• Tax exemptions: special institutional money market cash funds, special pension funds (including pension pooling vehicles) and funds investing in other funds which are already subject to subscription tax.
• Rate: 0.05% of the NAV annually. • Reduction: 0.01% of the NAV annually in certain specific cases.
• Tax exemptions: special institutional money market cash funds, special pension funds (including pension pooling vehicles) and funds investing in other funds which are already subject to subscription tax.
• Rate: 0.01% of the NAV annually.
• Tax exemptions: certain money market and pension funds or SIFs investing in other funds which are already subject to subscription tax.
No subscription tax.• Rate: 0.01% of the NAV annually.
• Exemptions apply.
Annual subscription tax of 0.25% on the amount of paid up capital and issue premium (if any).No subscription tax.No subscription tax.No subscription tax.
Wealth taxNo wealth tax.No wealth tax.No wealth tax.No wealth tax.No wealth tax.No wealth tax.No wealth tax.No wealth tax.0.5% on the NAV on 1 January. Since 2017, this minimum net wealth tax for holding and finance companies (known as the Soparfis)—the fixed financial assets, intercompany loans, transferable securities and cash at bank of which exceed both 90% of their gross assets and EUR 350,000—is fixed at EUR 4,815 per year. The minimum net wealth tax for all other corporations has not changed; in other words, it is EUR 535 for companies with a total balance sheet up to EUR 350,000.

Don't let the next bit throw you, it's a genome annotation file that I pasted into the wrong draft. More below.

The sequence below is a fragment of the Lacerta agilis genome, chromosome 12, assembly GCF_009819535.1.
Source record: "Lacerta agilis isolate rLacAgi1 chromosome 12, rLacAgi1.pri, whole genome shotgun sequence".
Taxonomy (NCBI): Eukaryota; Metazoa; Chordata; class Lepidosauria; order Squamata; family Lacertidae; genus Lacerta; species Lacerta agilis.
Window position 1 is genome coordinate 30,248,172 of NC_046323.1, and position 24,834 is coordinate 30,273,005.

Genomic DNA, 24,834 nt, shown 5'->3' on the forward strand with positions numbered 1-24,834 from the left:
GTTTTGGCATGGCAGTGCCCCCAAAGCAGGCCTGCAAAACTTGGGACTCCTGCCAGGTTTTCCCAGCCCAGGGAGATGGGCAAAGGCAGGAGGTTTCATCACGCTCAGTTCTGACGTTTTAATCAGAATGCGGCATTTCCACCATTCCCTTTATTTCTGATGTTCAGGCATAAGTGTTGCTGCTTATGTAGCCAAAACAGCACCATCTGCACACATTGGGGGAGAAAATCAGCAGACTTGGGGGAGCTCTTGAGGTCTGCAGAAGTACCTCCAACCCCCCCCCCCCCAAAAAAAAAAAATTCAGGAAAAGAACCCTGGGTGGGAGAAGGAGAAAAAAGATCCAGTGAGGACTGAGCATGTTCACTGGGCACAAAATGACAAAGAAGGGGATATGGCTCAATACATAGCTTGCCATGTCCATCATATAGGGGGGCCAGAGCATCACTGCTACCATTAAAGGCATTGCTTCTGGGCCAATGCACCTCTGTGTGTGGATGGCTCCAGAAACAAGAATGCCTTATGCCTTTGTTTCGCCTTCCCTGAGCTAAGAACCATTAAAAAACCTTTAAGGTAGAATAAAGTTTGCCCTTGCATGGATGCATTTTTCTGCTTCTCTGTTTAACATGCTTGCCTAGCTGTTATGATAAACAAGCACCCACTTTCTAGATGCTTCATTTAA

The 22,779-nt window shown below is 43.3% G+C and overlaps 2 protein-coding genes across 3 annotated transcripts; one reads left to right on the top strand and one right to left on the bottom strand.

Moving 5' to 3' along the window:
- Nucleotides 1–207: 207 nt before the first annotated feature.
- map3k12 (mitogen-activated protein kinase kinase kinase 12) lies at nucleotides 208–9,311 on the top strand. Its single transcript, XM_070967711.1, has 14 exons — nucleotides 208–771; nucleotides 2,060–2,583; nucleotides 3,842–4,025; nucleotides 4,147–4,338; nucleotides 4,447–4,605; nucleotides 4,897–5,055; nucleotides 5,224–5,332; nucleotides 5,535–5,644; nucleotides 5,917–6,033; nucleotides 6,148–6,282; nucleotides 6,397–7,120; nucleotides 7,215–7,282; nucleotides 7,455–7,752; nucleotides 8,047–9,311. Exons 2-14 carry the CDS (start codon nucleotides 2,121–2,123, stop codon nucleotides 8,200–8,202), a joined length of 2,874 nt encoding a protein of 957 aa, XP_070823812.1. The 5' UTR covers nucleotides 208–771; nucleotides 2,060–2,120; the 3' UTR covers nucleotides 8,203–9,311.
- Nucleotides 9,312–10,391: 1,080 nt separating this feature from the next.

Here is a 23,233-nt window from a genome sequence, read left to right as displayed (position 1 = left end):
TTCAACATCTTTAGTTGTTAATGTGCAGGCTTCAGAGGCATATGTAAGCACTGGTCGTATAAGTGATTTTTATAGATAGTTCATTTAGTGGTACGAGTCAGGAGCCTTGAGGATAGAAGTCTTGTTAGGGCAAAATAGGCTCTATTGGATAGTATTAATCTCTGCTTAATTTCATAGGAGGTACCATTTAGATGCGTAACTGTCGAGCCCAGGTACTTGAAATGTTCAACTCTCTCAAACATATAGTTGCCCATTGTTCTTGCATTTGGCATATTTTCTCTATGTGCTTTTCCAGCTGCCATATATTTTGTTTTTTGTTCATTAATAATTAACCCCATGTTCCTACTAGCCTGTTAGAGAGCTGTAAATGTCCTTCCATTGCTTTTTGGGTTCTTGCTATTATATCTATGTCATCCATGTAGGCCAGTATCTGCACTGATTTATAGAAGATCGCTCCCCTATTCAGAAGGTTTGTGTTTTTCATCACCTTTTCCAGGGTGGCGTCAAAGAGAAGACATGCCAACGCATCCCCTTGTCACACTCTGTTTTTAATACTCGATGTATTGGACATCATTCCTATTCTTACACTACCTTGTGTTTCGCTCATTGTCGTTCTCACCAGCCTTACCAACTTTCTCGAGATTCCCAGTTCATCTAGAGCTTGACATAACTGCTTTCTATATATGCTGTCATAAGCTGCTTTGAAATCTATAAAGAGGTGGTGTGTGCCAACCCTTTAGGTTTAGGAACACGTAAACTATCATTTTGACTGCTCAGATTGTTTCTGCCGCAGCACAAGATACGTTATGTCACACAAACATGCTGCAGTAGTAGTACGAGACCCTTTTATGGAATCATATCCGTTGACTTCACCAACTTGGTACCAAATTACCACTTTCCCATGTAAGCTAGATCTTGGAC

Withholding tax on dividendsNot subject to withholding tax.Not subject to withholding tax.Not subject to withholding tax.Not subject to withholding tax.Not subject to withholding tax.Not subject to withholding tax.Not subject to withholding tax.Not subject to withholding tax.Dividends distributed by a Luxembourg company are in principle subject to withholding tax at a rate of 15%, unless a domestic law exemption or a lower tax treaty rate applies.
Benefit from Double Tax Treaty network• SICAV/SICAF: Limited to certain double tax treaties (see circular L.G. -A n°61 of the tax administration of 8 December 2017).
• FCP: see circular L.G.-A n°61 of the tax administration of 8 December 2017.
• SICAV/SICAF: Limited to certain double tax treaties (see circular L.G. -A n°61 of the tax administration of 8 December 2017).
• FCP: see circular L.G.-A n°61 of the tax administration of 8 December 2017.
• SICAV/SICAF: Limited to certain double tax treaties (see circular L.G. -A n°61 of the tax administration of 8 December 2017).
• FCP: see circular L.G.-A n°61 of the tax administration of 8 December 2017.
Yes in case the SICAR is set-up as a corporate entity (except if set-up under the form of a SCS/SCSp).• RAIFs investing in a portfolfio of risk capital (such as a SICAR)
Access if set-up as a corporate entity (except if set-up under the form of a SCS/SCSp).
• RAIFs not investing in a portfolio of risk capital (such as a SICAR), but set-up as:
SICAV / SICAF: Limited to certain double tax treaties (see circular L.G. -A n°61 of the tax administration of 8 December 2017).
FCP: see circular L.G.-A n°61 of the tax administration of 8 December 2017.
No.Yes for securitisation
companies.
No.Yes.
Benefit from the EU Parent Subsidiary DirectiveNo.No.No.In principle yes, but certain jurisdictions where the target companies are located may challenge the application of the directive.No, unless RAIF that invests in a portfolio of risk capital (such as a SICAR).No.Yes.No.Yes.
Thin capitalization rules (debt-toequity ratio)Borrowings of up to 10% of net assets to finance redemptions (it should be a short term borrowing and cannot be for investment purposes) or to buy real estate for its business. The total borrowing under the above may not exceed 15% of net assets.Borrowings of up to 25% of net assets without any restrictions are allowed.No debt-to-equity ratio.No debt-to-equity ratio.No debt-to-equity ratio.Tax of 0.25% on the debt that exceeds 8 times the paid-up capital increased by the issue premium.No debt-to-equity ratio.No debt-to-equity ratio.No provision in Luxembourg law. However, there is a specific administrative practice.